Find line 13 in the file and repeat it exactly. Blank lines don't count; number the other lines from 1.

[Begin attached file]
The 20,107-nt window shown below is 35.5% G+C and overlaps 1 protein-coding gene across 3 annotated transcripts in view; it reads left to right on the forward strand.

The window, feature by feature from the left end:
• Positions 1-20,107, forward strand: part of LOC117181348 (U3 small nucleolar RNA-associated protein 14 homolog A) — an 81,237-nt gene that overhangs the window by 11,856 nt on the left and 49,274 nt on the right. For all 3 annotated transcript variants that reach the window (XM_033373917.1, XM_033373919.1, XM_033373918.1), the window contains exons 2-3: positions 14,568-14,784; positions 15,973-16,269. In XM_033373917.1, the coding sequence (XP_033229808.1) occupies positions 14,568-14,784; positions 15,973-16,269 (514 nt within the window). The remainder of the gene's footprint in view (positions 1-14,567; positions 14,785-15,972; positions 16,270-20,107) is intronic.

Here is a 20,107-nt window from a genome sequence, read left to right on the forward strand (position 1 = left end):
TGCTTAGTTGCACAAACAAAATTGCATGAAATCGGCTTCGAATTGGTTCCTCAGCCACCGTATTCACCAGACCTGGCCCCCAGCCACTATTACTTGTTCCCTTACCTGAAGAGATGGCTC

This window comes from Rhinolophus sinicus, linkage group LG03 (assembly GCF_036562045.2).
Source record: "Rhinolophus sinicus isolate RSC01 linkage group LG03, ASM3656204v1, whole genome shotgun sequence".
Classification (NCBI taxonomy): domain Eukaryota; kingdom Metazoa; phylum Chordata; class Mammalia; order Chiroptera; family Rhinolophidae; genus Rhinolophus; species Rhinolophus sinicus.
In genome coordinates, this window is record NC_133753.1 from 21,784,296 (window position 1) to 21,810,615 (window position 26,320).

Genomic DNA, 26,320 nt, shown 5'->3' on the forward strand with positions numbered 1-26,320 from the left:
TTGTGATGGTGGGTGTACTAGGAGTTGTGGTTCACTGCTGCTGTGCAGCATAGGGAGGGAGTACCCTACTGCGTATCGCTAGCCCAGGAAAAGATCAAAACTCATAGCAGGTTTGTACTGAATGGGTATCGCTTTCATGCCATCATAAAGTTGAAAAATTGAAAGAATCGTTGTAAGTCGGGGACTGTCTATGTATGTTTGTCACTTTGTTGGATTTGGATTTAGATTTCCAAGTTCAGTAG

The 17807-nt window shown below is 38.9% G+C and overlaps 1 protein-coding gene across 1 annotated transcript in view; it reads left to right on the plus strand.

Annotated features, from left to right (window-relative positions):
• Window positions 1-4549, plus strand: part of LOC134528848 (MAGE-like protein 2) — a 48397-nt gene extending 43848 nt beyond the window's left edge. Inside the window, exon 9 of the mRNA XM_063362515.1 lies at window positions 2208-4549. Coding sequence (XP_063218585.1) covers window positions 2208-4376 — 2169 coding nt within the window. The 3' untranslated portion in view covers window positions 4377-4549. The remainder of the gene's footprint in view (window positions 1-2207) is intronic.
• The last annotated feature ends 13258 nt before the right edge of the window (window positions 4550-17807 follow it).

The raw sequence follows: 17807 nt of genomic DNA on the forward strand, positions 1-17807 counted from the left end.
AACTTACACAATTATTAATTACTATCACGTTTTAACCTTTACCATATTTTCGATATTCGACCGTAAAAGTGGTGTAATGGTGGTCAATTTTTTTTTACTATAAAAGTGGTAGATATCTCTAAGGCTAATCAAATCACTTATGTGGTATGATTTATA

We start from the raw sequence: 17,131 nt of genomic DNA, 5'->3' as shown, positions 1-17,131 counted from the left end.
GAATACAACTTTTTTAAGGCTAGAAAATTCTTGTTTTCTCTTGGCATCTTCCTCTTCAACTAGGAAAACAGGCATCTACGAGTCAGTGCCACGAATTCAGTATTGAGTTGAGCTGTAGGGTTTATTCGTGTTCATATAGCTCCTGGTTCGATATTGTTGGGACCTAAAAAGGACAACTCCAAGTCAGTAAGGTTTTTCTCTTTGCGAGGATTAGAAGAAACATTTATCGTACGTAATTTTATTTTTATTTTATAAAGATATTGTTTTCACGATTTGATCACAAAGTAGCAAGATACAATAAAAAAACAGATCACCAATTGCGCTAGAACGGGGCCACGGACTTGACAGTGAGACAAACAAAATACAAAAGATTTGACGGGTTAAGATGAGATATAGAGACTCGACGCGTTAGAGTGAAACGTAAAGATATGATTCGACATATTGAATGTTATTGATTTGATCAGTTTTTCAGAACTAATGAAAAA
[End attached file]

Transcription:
Annotated features, from left to right (window-relative positions):